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16 For [gar] where [hopou] a testament [diatheke] is, there must also of necessity [anagke] be [phero] the death [thanatos] of the testator [diatithemai].
17 For [gar] a testament [diatheke] is of force [bebaios] after [epi] men are dead [nekros]: otherwise [epei] it is of [ischuo] no [mepote] strength [ischuo] at all [mepote] while [hote] the testator [diatithemai] liveth [zao]. KJV-Interlinear
16 For where a covenant is, there must of necessity be the death of the one who made it. 17 For a covenant is valid only when men are dead, for it is never in force while the one who made it lives. NASB
The word used in the Bible for 'covenant' is 'diatheke' which is a Greek word that means ones will, or ones testament, or ones last testament.
In the Old Testament the word for covenant is 'beriyth,' This term is used for a pact or an agreement. Like breaking bread over an agreement or in the case of a sacrifice, the cutting into pieces the meat and, walking between them. The case with Abraham in Gen. 15, and with Noah in Gen. 9 are two examples of the covenant agreement God gave to them by means of the sacrifice.
These acts occurred long before the Levitical code came into existence.
God is the one giving the testament and man is the heir. When a will is written it is nothing more than a promise for a redistribution of property or gifts to those mentioned in the will. Those transfers of ownership or rights do not occur until the testator actually dies. Only then does the will become an active document whose terms (the wishes of the testator) are carried out.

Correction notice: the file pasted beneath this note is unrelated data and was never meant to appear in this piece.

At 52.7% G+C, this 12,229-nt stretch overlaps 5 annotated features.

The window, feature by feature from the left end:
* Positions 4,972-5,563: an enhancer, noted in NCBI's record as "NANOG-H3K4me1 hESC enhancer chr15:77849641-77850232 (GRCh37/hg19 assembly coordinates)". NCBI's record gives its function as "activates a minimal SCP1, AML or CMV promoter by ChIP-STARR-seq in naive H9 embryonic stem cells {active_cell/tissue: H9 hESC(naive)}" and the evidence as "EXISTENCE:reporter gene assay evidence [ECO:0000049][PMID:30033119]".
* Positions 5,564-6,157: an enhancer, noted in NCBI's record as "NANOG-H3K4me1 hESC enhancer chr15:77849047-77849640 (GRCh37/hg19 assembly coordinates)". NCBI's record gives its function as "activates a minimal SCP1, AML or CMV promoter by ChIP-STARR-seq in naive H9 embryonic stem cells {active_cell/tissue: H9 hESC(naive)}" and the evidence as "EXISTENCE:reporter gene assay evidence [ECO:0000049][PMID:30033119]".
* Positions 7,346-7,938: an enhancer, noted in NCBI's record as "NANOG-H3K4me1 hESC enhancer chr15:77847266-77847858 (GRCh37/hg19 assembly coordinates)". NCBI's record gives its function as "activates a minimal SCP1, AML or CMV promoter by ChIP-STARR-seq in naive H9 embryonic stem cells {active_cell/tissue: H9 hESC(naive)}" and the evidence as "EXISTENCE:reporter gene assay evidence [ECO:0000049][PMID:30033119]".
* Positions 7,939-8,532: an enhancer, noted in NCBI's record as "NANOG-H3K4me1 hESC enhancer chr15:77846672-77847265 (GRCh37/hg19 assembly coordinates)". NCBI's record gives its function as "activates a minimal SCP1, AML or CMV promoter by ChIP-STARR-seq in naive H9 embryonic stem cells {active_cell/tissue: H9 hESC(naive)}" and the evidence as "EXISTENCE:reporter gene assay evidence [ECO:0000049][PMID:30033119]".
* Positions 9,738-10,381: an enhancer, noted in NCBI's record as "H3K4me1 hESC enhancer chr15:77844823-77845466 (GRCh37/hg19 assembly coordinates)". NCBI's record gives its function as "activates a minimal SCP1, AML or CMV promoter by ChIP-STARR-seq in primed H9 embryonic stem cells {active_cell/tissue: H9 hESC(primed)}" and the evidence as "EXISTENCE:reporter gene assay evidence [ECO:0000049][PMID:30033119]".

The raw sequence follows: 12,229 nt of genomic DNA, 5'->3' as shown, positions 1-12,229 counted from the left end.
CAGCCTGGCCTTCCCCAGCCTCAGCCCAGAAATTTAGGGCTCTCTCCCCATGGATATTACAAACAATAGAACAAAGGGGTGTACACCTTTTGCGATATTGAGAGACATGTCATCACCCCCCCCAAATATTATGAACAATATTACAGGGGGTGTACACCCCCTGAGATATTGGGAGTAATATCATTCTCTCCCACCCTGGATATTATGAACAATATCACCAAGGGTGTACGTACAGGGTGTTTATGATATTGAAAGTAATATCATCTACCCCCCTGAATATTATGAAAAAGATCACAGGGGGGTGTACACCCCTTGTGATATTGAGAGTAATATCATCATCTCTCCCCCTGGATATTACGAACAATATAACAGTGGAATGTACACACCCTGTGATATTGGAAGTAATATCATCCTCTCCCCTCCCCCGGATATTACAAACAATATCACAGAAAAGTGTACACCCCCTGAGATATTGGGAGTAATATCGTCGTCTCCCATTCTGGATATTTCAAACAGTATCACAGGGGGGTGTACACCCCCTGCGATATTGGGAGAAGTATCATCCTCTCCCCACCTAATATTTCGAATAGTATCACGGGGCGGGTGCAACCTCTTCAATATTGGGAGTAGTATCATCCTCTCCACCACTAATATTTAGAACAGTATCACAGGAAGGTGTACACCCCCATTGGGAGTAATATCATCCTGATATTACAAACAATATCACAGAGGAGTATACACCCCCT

Blood represents the death of the one who issued the will, or as we have been using the term in our study, the covenant.
So by design and by law, one has to die before the will is executed.
God gave a legacy, an eternal inheritance, to Israel (in particular) and to mankind (in general) in the form of that first covenant, or will. What they had was nothing more than a promise which was future. The provider of the will had to die first before that covenant came into force.
This new covenant may be viewed as a testament sealed by the death of Him that made it - Christ. In Old Testament times the blood of animal sacrifice sealed a covenant to its participants. The death of Christ seals the new covenant.
Here is an added argument to strengthen the facts of Christ's better covenant which we have been studying. The emphasis is upon testament 'diatheke' ('beriyth') sealed by death and by shedding of blood. This is the only way in which a covenant can be in force.
So, now not only is the information available to confirm that the Messiah had to die in order for the covenant to come into force, it has been always known even by those who had the Old Testament scriptures.
Or at least it should have been known.
Again, Abraham knew of and understood the covenant. Moses who wrote the first five books of the Old Testament, knew of and understood this concept. Moses even consecrated the first covenant with a sacrifice as he read each of the commandments and sprinkled blood on them while reading each commandment. We will see this in verse 19 in tomorrow's study.
Now is the time to post a prayer.
End Of Lesson
Study to show thyself approved (mature) unto God, a workman that needs not to be ashamed, rightly dividing (studying/discerning), the Word of truth.